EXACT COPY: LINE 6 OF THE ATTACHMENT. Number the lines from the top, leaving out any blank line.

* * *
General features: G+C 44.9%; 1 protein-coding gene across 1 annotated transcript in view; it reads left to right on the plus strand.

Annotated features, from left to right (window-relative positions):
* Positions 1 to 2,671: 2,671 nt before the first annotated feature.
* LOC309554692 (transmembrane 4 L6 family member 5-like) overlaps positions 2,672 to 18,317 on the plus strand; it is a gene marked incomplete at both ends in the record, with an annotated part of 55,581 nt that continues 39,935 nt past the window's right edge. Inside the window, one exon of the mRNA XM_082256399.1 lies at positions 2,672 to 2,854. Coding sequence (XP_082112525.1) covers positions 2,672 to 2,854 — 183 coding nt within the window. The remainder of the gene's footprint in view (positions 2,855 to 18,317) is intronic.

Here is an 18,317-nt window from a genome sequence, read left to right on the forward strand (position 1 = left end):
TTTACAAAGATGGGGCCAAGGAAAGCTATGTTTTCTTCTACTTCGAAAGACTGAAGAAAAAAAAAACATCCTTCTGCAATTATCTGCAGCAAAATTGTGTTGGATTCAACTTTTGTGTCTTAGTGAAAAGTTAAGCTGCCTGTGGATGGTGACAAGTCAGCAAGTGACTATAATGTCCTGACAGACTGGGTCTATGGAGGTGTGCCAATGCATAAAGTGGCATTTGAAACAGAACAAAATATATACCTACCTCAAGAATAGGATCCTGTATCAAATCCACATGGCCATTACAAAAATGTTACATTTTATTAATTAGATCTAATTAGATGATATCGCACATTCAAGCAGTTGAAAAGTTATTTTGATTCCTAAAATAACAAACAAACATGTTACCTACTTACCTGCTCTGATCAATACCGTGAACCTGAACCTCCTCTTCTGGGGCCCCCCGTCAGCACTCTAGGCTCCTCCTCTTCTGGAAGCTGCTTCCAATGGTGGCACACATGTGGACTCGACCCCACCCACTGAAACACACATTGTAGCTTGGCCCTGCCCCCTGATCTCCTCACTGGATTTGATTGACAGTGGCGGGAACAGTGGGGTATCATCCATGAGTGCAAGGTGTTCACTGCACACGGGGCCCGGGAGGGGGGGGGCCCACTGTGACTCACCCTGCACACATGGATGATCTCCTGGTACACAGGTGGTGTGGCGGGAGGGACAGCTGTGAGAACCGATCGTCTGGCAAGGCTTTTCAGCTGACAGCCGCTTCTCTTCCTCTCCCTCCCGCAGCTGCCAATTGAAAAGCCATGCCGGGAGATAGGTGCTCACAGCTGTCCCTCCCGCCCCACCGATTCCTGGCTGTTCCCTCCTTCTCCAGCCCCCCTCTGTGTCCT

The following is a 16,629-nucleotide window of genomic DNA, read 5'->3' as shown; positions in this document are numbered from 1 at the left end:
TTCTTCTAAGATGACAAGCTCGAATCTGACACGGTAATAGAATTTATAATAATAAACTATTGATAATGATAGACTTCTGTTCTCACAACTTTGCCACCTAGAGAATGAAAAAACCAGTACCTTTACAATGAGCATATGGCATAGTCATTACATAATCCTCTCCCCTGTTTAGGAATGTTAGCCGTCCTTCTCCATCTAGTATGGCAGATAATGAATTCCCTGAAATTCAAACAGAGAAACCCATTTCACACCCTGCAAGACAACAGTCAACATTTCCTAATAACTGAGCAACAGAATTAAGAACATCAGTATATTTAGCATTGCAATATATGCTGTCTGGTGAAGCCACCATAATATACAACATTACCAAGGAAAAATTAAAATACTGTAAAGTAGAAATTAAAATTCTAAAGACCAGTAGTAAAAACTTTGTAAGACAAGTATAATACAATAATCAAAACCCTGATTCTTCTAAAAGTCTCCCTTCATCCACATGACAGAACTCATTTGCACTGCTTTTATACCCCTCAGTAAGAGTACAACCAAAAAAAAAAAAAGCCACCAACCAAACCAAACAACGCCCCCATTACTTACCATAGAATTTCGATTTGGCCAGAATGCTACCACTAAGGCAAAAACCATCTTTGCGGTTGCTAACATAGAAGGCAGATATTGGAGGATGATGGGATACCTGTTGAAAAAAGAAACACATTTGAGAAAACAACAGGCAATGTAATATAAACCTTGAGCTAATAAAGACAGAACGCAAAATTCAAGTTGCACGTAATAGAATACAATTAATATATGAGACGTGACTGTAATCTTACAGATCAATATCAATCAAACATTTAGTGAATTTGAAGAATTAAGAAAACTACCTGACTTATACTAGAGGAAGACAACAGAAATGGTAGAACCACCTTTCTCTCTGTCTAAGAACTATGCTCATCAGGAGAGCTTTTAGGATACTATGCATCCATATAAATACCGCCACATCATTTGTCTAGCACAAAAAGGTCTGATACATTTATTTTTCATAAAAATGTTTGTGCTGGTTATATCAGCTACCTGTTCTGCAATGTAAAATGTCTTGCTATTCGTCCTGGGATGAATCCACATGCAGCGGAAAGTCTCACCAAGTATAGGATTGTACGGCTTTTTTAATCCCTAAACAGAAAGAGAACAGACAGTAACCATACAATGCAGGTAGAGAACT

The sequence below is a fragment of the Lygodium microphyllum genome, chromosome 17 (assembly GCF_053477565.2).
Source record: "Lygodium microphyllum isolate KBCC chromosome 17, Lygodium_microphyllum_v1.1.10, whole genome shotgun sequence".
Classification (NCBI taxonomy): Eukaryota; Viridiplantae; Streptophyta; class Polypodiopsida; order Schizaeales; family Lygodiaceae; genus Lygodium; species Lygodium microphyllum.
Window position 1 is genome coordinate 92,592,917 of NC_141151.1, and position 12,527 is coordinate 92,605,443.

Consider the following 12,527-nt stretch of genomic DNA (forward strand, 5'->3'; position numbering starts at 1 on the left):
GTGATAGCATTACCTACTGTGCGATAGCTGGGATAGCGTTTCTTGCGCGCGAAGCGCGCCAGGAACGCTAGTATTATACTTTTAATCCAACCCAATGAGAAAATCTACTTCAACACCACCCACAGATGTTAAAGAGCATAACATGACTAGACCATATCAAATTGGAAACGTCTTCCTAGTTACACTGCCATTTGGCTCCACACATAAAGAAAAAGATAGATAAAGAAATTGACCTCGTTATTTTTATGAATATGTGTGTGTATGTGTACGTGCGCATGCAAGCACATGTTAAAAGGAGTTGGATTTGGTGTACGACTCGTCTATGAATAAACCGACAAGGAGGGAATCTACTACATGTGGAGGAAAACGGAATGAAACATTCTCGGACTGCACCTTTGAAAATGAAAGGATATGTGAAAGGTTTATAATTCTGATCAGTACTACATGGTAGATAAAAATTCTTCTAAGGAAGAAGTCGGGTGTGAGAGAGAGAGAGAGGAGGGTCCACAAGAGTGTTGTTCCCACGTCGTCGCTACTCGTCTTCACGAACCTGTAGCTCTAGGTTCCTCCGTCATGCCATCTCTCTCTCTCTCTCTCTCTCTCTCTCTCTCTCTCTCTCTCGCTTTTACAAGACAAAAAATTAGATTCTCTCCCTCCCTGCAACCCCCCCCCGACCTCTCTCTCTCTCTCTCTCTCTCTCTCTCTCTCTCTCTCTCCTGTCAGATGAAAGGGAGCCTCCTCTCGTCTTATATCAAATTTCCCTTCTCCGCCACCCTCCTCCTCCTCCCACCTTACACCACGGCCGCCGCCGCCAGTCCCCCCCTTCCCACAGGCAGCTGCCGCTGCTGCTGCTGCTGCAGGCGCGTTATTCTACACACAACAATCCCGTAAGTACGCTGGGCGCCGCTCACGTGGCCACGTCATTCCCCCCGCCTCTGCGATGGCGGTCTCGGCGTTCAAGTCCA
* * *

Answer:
TTTACAAAGATGGGGCCAAGGAAAGCTATGTTTTCTTCTACTTCGAAAGACTGAAGAAAAAAAAAACATCCTTCTGCAATTATCTGCAGCAAAATTGTGTTGGATTCAACTTTTGTGTCTTAGTGAAAAGTTAAGCTGCCTGTGGATGGTGACAAGTCAGCAAGTGACTATAATGTCCTGACAGACTGGGTCTATGGAGGTGTGCCAATGCATAAAGTGGCATTTGAAACAGAACAAAATATATACCTACCTCAAGAATAGGATCCTGTATCAAATCCACATGGCCATTACAAAAATGTTACATTTTATTAATTAGATCTAATTAGATGATATCGCACATTCAAGCAGTTGAAAAGTTATTTTGATTCCTAAAATAACAAACAAACATGTTACCTACTTACCTGCTCTGATCAATACCGTGAACCTGAACCTCCTCTTCTGGGGCCCCCCGTCAGCACTCTAGGCTCCTCCTCTTCTGGAAGCTGCTTCCAATGGTGGCACACATGTGGACTCGACCCCACCCACTGAAACACACATTGTAGCTTGGCCCTGCCCCCTGATCTCCTCACTGGATTTGATTGACAGTGGCGGGAACAGTGGGGTATCATCCATGAGTGCAAGGTGTTCACTGCACACGGGGCCCGGGAGGGGGGGGGCCCACTGTGACTCACCCTGCACACATGGATGATCTCCTGGTACACAGGTGGTGTGGCGGGAGGGACAGCTGTGAGAACCGATCGTCTGGCAAGGCTTTTCAGCTGACAGCCGCTTCTCTTCCTCTCCCTCCCGCAGCTGCCAATTGAAAAGCCATGCCGGGAGATAGGTGCTCACAGCTGTCCCTCCCGCCCCACCGATTCCTGGCTGTTCCCTCCTTCTCCAGCCCCCCTCTGTGTCCT